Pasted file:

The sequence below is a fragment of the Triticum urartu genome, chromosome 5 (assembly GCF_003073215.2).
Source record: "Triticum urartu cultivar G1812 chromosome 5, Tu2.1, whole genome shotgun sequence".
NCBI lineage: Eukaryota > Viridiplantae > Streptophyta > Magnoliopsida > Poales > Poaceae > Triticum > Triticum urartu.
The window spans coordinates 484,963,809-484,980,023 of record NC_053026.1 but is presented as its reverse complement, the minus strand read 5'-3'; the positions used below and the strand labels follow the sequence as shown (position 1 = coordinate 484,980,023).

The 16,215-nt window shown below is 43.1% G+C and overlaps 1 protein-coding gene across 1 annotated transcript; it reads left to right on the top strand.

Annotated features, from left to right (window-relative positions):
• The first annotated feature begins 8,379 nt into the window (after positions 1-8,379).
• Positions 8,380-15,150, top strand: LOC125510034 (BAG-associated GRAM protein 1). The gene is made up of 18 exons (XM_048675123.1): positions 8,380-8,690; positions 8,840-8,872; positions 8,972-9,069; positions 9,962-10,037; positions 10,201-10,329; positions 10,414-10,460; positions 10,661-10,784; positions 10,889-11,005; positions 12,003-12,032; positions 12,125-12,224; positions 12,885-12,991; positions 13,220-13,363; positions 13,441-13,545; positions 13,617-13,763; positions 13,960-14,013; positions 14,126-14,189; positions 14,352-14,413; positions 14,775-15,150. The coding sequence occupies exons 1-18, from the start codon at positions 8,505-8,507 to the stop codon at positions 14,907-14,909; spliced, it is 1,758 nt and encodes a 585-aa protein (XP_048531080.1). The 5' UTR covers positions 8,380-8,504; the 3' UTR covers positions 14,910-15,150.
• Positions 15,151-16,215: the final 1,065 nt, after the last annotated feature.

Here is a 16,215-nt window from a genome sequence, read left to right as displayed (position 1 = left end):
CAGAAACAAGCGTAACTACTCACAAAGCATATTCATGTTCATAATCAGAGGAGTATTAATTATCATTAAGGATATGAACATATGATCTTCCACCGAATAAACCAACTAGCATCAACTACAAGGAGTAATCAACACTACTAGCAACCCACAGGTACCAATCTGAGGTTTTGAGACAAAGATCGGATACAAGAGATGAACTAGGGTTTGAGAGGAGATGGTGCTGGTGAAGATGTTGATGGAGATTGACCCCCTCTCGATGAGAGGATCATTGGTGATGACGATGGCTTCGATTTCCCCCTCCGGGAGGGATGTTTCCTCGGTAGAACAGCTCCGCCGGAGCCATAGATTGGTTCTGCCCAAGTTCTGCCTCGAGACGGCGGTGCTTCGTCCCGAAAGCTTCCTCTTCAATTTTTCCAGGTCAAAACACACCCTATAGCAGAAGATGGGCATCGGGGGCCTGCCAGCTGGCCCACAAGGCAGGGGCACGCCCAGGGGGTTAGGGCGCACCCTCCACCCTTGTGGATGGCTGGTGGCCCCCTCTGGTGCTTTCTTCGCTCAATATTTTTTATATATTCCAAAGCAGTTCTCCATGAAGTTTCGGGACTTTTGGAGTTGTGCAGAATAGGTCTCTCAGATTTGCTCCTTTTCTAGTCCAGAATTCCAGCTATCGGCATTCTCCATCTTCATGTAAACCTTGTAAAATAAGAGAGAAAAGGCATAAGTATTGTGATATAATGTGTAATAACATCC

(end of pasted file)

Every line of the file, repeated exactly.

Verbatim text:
The sequence below is a fragment of the Triticum urartu genome, chromosome 5 (assembly GCF_003073215.2).
Source record: "Triticum urartu cultivar G1812 chromosome 5, Tu2.1, whole genome shotgun sequence".
NCBI lineage: Eukaryota > Viridiplantae > Streptophyta > Magnoliopsida > Poales > Poaceae > Triticum > Triticum urartu.
The window spans coordinates 484,963,809-484,980,023 of record NC_053026.1 but is presented as its reverse complement, the minus strand read 5'-3'; the positions used below and the strand labels follow the sequence as shown (position 1 = coordinate 484,980,023).

The 16,215-nt window shown below is 43.1% G+C and overlaps 1 protein-coding gene across 1 annotated transcript; it reads left to right on the top strand.

Annotated features, from left to right (window-relative positions):
• The first annotated feature begins 8,379 nt into the window (after positions 1-8,379).
• Positions 8,380-15,150, top strand: LOC125510034 (BAG-associated GRAM protein 1). The gene is made up of 18 exons (XM_048675123.1): positions 8,380-8,690; positions 8,840-8,872; positions 8,972-9,069; positions 9,962-10,037; positions 10,201-10,329; positions 10,414-10,460; positions 10,661-10,784; positions 10,889-11,005; positions 12,003-12,032; positions 12,125-12,224; positions 12,885-12,991; positions 13,220-13,363; positions 13,441-13,545; positions 13,617-13,763; positions 13,960-14,013; positions 14,126-14,189; positions 14,352-14,413; positions 14,775-15,150. The coding sequence occupies exons 1-18, from the start codon at positions 8,505-8,507 to the stop codon at positions 14,907-14,909; spliced, it is 1,758 nt and encodes a 585-aa protein (XP_048531080.1). The 5' UTR covers positions 8,380-8,504; the 3' UTR covers positions 14,910-15,150.
• Positions 15,151-16,215: the final 1,065 nt, after the last annotated feature.

Here is a 16,215-nt window from a genome sequence, read left to right as displayed (position 1 = left end):
CAGAAACAAGCGTAACTACTCACAAAGCATATTCATGTTCATAATCAGAGGAGTATTAATTATCATTAAGGATATGAACATATGATCTTCCACCGAATAAACCAACTAGCATCAACTACAAGGAGTAATCAACACTACTAGCAACCCACAGGTACCAATCTGAGGTTTTGAGACAAAGATCGGATACAAGAGATGAACTAGGGTTTGAGAGGAGATGGTGCTGGTGAAGATGTTGATGGAGATTGACCCCCTCTCGATGAGAGGATCATTGGTGATGACGATGGCTTCGATTTCCCCCTCCGGGAGGGATGTTTCCTCGGTAGAACAGCTCCGCCGGAGCCATAGATTGGTTCTGCCCAAGTTCTGCCTCGAGACGGCGGTGCTTCGTCCCGAAAGCTTCCTCTTCAATTTTTCCAGGTCAAAACACACCCTATAGCAGAAGATGGGCATCGGGGGCCTGCCAGCTGGCCCACAAGGCAGGGGCACGCCCAGGGGGTTAGGGCGCACCCTCCACCCTTGTGGATGGCTGGTGGCCCCCTCTGGTGCTTTCTTCGCTCAATATTTTTTATATATTCCAAAGCAGTTCTCCATGAAGTTTCGGGACTTTTGGAGTTGTGCAGAATAGGTCTCTCAGATTTGCTCCTTTTCTAGTCCAGAATTCCAGCTATCGGCATTCTCCATCTTCATGTAAACCTTGTAAAATAAGAGAGAAAAGGCATAAGTATTGTGATATAATGTGTAATAACATCC